|Publication number||US4755147 A|
|Application number||US 06/865,491|
|Publication date||Jul 5, 1988|
|Filing date||May 20, 1986|
|Priority date||May 20, 1986|
|Publication number||06865491, 865491, US 4755147 A, US 4755147A, US-A-4755147, US4755147 A, US4755147A|
|Inventors||Steven J. Young|
|Original Assignee||Control Data Corporation|
|Export Citation||BiBTeX, EndNote, RefMan|
|Patent Citations (7), Referenced by (23), Classifications (13), Legal Events (5)|
|External Links: USPTO, USPTO Assignment, Espacenet|
This Government has rights in this invention pursuant to Contract No. N00019-84-C-0098 issued by the Department of Defense.
1. Field of the Invention
The invention relates to the field of connectors and more particularly to connectors between mother and daughter boards.
2. Brief Description of the Prior Art
Ground planes have been included in flexible printed circuits heretofore: those having one plane being known as microstrip flexible printed circuits, and those having two planes sandwiching the logic traces being known as stripline flexible printed circuits. Typically, the ground plane connections to other circuits or boards include through-hole type connections. This avoids the lead alignment problem discussed below.
While ground planes have been included in connectors between mother and daughter boards, see, e.g., Franck U.S. Pat. No. 3,582,865 and ground plane 39 at FIG. 4, prior flex circuit connectors between mother and daughter boards which include MIL-C-28754 Type III head connectors have not included ground planes. In FIG. 1, the head 10 is the prior art mil-spec head, and a prior flex connector looked like the flex connector 20 of the preferred embodiment without the ground plane. The flex connector of the prior art includes holes in a base portion which mate with pins 14 inside bushings 12 on the head 10. After mating, the pins are soldered. The flex connector of the prior art is also soldered to the printed circuit daughter board 40 via leads 30 which are soldered to pads, not shown, mounted on the printed circuit board 40, after which lead support 54 is cut off.
Applicant believes one reason ground planes have not heretofore been included in flex circuit connectors is that the ground plane stiffens the flex connector, which may lead to increased stress-related lead fractures under the vibrations of military conditions.
A problem faced by those who wish to include a ground plane in flex circuit connectors is the difficulty in aligning the leads from the logic traces and ground plane, separated as they must be by an intervening insulating layer. FIG. 2 shows the separation of the ground plane 60 from logic traces 70 by an insulating layer 80. FIG. 3 shows a plan view of the logic traces 70 and the leads 72 connected thereto. Interspersed among the logic trace leads are ground leads 74. In the illustrated example, ground leads coming from the reverse side of the insulating layer 80 are slightly offset from the leads of the logic traces.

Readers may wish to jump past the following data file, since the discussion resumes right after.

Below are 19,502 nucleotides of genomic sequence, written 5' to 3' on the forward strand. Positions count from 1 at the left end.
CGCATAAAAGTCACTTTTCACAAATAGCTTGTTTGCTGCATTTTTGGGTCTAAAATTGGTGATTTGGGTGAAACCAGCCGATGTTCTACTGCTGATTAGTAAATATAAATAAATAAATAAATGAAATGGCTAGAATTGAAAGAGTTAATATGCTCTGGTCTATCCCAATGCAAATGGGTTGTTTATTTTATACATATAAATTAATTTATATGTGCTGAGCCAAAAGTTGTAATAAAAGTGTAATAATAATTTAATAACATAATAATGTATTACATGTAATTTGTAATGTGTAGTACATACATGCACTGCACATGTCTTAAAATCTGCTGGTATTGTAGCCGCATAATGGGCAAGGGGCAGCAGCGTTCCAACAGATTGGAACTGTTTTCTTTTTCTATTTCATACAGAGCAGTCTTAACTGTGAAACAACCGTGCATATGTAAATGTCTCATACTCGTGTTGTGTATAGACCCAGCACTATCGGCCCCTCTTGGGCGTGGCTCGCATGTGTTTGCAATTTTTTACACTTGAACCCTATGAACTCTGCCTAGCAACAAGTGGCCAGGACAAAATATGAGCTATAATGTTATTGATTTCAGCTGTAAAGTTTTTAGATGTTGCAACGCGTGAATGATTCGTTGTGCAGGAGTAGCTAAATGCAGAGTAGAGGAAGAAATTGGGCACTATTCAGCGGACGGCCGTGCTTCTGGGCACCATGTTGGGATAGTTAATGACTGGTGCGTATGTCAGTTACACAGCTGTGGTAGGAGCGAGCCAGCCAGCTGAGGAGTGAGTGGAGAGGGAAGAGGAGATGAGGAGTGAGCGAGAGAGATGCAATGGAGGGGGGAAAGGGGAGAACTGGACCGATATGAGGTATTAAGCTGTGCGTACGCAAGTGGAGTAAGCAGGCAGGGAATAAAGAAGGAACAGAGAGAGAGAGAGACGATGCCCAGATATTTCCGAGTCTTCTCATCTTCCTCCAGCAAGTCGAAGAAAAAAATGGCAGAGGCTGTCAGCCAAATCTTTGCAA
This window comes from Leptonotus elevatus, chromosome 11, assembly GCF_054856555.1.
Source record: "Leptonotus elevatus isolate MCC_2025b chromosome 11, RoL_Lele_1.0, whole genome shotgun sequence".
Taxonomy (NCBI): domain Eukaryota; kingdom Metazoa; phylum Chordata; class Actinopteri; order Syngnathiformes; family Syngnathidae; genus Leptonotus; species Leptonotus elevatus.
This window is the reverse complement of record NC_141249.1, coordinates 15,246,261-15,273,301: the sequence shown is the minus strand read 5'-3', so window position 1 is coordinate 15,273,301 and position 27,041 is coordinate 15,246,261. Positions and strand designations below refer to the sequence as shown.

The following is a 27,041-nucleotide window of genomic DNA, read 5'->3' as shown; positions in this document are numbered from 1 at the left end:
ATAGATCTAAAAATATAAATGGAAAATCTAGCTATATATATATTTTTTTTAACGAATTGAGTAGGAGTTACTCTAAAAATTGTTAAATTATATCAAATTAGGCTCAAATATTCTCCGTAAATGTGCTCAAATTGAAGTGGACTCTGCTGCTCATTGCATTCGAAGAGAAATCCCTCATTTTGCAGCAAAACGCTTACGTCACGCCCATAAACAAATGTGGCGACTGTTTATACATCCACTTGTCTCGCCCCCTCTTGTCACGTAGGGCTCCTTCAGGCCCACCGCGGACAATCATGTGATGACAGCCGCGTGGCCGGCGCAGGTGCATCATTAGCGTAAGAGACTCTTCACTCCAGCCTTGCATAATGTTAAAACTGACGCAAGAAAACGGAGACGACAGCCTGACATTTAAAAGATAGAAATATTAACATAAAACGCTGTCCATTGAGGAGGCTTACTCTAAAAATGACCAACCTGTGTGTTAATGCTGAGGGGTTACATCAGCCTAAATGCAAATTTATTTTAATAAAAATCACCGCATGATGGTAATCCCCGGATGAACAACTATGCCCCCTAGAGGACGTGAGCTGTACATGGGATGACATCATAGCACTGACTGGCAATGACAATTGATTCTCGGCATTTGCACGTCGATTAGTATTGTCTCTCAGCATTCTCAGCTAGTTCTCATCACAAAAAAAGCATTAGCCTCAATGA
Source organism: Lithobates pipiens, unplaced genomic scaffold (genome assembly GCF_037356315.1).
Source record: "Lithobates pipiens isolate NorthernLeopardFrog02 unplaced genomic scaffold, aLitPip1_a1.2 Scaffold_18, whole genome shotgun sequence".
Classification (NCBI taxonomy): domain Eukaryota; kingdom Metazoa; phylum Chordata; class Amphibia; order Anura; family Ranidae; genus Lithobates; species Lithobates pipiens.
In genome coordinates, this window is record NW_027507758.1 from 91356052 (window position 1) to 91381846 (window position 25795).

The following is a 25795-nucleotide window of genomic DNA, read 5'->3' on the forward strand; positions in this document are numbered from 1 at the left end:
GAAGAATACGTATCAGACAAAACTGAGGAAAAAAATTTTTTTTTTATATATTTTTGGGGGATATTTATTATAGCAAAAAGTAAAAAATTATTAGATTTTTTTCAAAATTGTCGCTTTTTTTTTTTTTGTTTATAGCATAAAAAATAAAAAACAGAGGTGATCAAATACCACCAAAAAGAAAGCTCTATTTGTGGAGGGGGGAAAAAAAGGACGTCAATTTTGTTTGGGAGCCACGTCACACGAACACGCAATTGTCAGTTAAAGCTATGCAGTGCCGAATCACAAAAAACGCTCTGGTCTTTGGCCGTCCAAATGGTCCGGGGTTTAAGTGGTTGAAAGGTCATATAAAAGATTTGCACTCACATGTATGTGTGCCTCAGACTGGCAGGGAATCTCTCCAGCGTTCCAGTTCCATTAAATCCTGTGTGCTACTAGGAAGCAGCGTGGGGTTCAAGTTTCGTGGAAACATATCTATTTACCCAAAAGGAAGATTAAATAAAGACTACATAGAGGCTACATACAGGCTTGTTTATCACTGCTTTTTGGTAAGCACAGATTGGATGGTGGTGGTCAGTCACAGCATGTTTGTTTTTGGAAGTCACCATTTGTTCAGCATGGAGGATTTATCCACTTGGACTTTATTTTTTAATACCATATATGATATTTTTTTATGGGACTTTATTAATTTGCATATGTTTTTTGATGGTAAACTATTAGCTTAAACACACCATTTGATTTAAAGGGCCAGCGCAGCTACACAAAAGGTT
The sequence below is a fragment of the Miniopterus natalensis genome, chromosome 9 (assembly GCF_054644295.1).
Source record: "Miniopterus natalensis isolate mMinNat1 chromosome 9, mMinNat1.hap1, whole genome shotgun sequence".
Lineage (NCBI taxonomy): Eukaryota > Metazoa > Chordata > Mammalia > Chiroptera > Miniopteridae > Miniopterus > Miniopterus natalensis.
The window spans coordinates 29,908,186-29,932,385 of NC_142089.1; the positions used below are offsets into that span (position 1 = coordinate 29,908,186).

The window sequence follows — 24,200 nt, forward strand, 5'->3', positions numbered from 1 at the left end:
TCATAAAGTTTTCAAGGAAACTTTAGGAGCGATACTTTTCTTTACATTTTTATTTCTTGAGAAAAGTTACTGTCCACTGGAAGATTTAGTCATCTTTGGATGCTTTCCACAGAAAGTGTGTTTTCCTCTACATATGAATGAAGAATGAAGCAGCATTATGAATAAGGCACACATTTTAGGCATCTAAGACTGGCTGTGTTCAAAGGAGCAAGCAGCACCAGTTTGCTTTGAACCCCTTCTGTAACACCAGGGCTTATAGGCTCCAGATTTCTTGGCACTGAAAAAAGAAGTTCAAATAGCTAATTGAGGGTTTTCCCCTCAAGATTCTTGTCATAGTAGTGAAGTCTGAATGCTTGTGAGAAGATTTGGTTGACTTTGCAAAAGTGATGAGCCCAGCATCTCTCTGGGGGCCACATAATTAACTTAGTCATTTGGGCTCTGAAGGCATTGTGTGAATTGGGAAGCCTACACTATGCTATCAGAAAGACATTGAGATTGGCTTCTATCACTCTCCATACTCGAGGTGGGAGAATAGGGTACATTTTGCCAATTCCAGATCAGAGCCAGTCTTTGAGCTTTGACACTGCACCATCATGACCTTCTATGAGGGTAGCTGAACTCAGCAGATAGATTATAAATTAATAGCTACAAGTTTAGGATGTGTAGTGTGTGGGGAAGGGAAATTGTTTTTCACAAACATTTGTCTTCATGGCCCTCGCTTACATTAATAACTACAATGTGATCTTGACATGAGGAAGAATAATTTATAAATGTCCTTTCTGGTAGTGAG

Despite these difficulties, ground planes in flex circuit connectors are increasingly required because the speed of operations of the circuits are increasing, leading to circuit impedance mismatches between mother and daughter boards and further causing localized ground potential shift due to the switching of numerous circuits at one time. Impedance mismatches and ground potential shifts may cause marginal signals to be misinterpreted.
The invention comprises the inclusion of a ground plane in a flex circuit connector. A bending radius restriction reduces stress on the connector. A preferred head connector hole assignment pattern for connections to the head pins assures that logic circuit connection holes are adjacent to at least one ground or power pin. This extends the effect of the ground plane through the head connector to the mother board.
FIG. 1 is an end plan view of a flex circuit connector according to the present invention mounted on a head connector and, in phantom line, a daughter board.
FIG. 2 is a cross-sectional view of the flex circuit connector taken along 22 of FIG. 5.
FIG. 3 is a plan view of the logic trace side of the flex circuit connector with the outer insulating layers removed.
FIG. 4 is a plan view of the ground plane, including lead supports prior to bending.
FIG. 4a is a detail of the strut and hub of a ground plane hole.
FIG. 5 shows an end plan view of the flex circuit connector and the bending structure therefor.
FIG. 1 shows the flex circuit connector 20 of the preferred embodiment mounted on the head connector 10 of the prior art by means of pins 14 inside bushings 12 which connect through holes, discussed below, in the flex connector 20 and soldered at solder joints 16. The head connector 10 may be plugged into a mother board (not shown) via pins 14. There are five such pins shown in the drawing, and they are labeled A, B, C, D, and E. The same five pins 14 inside bushings 12 connect through holes in the flex circuit horizontally across the bottom of the flex connector in the drawing. The five flex connector holes, as further described below, comprise one column of holes. The flex connector 20 has a plurality of such columns, which together form a matrix of holes having rows and columns. The matrix is discussed in detail below.